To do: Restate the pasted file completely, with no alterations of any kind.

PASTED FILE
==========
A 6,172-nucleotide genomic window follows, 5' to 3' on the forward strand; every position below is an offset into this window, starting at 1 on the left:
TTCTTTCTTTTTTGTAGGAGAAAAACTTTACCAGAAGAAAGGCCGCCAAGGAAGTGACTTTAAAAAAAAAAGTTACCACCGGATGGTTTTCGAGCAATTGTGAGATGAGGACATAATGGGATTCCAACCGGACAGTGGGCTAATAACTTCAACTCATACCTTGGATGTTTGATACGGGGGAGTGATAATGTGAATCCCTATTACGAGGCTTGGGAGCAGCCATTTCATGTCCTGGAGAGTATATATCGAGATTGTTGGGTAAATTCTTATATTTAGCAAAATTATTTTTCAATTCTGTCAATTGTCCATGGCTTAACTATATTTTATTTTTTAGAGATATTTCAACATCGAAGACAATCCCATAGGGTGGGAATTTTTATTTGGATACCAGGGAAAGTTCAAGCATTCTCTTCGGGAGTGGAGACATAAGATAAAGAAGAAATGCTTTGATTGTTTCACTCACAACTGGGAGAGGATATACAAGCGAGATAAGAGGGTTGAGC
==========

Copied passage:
A 6,172-nucleotide genomic window follows, 5' to 3' on the forward strand; every position below is an offset into this window, starting at 1 on the left:
TTCTTTCTTTTTTGTAGGAGAAAAACTTTACCAGAAGAAAGGCCGCCAAGGAAGTGACTTTAAAAAAAAAAGTTACCACCGGATGGTTTTCGAGCAATTGTGAGATGAGGACATAATGGGATTCCAACCGGACAGTGGGCTAATAACTTCAACTCATACCTTGGATGTTTGATACGGGGGAGTGATAATGTGAATCCCTATTACGAGGCTTGGGAGCAGCCATTTCATGTCCTGGAGAGTATATATCGAGATTGTTGGGTAAATTCTTATATTTAGCAAAATTATTTTTCAATTCTGTCAATTGTCCATGGCTTAACTATATTTTATTTTTTAGAGATATTTCAACATCGAAGACAATCCCATAGGGTGGGAATTTTTATTTGGATACCAGGGAAAGTTCAAGCATTCTCTTCGGGAGTGGAGACATAAGATAAAGAAGAAATGCTTTGATTGTTTCACTCACAACTGGGAGAGGATATACAAGCGAGATAAGAGGGTTGAGC